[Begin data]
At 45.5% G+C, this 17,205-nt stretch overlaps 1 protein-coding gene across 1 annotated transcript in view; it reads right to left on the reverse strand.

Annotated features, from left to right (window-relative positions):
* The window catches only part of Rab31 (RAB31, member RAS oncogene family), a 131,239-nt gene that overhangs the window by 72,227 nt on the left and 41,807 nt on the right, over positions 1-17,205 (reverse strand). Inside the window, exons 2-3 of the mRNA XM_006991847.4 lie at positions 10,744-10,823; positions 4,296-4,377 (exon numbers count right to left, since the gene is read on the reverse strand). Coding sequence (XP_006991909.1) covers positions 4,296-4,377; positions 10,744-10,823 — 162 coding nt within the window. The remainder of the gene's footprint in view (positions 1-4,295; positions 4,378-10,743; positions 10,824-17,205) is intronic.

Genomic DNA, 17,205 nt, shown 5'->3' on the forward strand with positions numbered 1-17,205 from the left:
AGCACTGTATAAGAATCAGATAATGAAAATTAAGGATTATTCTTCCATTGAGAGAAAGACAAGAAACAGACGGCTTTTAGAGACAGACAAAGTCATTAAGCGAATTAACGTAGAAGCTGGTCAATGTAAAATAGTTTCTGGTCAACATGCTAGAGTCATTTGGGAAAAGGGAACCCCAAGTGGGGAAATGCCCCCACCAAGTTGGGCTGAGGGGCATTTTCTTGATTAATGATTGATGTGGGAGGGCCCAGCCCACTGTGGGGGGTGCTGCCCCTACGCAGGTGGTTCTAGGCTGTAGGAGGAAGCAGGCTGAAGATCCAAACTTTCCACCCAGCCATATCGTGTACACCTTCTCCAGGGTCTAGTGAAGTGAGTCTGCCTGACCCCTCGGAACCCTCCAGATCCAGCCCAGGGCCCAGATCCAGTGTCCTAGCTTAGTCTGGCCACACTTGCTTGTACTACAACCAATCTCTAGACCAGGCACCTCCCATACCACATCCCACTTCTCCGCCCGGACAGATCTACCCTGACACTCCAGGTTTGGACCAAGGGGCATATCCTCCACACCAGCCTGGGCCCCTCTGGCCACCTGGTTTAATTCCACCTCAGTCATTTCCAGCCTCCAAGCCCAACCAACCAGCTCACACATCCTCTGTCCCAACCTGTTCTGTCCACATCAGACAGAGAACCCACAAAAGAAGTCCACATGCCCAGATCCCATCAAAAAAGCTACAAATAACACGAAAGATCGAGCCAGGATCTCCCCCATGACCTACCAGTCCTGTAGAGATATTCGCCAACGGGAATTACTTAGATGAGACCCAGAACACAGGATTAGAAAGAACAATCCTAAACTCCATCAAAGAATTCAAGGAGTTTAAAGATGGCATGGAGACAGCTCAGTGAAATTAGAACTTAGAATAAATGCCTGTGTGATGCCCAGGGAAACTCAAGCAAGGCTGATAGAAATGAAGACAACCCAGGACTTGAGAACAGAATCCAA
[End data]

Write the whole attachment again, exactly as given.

At 45.5% G+C, this 17,205-nt stretch overlaps 1 protein-coding gene across 1 annotated transcript in view; it reads right to left on the reverse strand.

Annotated features, from left to right (window-relative positions):
* The window catches only part of Rab31 (RAB31, member RAS oncogene family), a 131,239-nt gene that overhangs the window by 72,227 nt on the left and 41,807 nt on the right, over positions 1-17,205 (reverse strand). Inside the window, exons 2-3 of the mRNA XM_006991847.4 lie at positions 10,744-10,823; positions 4,296-4,377 (exon numbers count right to left, since the gene is read on the reverse strand). Coding sequence (XP_006991909.1) covers positions 4,296-4,377; positions 10,744-10,823 — 162 coding nt within the window. The remainder of the gene's footprint in view (positions 1-4,295; positions 4,378-10,743; positions 10,824-17,205) is intronic.

Genomic DNA, 17,205 nt, shown 5'->3' on the forward strand with positions numbered 1-17,205 from the left:
AGCACTGTATAAGAATCAGATAATGAAAATTAAGGATTATTCTTCCATTGAGAGAAAGACAAGAAACAGACGGCTTTTAGAGACAGACAAAGTCATTAAGCGAATTAACGTAGAAGCTGGTCAATGTAAAATAGTTTCTGGTCAACATGCTAGAGTCATTTGGGAAAAGGGAACCCCAAGTGGGGAAATGCCCCCACCAAGTTGGGCTGAGGGGCATTTTCTTGATTAATGATTGATGTGGGAGGGCCCAGCCCACTGTGGGGGGTGCTGCCCCTACGCAGGTGGTTCTAGGCTGTAGGAGGAAGCAGGCTGAAGATCCAAACTTTCCACCCAGCCATATCGTGTACACCTTCTCCAGGGTCTAGTGAAGTGAGTCTGCCTGACCCCTCGGAACCCTCCAGATCCAGCCCAGGGCCCAGATCCAGTGTCCTAGCTTAGTCTGGCCACACTTGCTTGTACTACAACCAATCTCTAGACCAGGCACCTCCCATACCACATCCCACTTCTCCGCCCGGACAGATCTACCCTGACACTCCAGGTTTGGACCAAGGGGCATATCCTCCACACCAGCCTGGGCCCCTCTGGCCACCTGGTTTAATTCCACCTCAGTCATTTCCAGCCTCCAAGCCCAACCAACCAGCTCACACATCCTCTGTCCCAACCTGTTCTGTCCACATCAGACAGAGAACCCACAAAAGAAGTCCACATGCCCAGATCCCATCAAAAAAGCTACAAATAACACGAAAGATCGAGCCAGGATCTCCCCCATGACCTACCAGTCCTGTAGAGATATTCGCCAACGGGAATTACTTAGATGAGACCCAGAACACAGGATTAGAAAGAACAATCCTAAACTCCATCAAAGAATTCAAGGAGTTTAAAGATGGCATGGAGACAGCTCAGTGAAATTAGAACTTAGAATAAATGCCTGTGTGATGCCCAGGGAAACTCAAGCAAGGCTGATAGAAATGAAGACAACCCAGGACTTGAGAACAGAATCCAA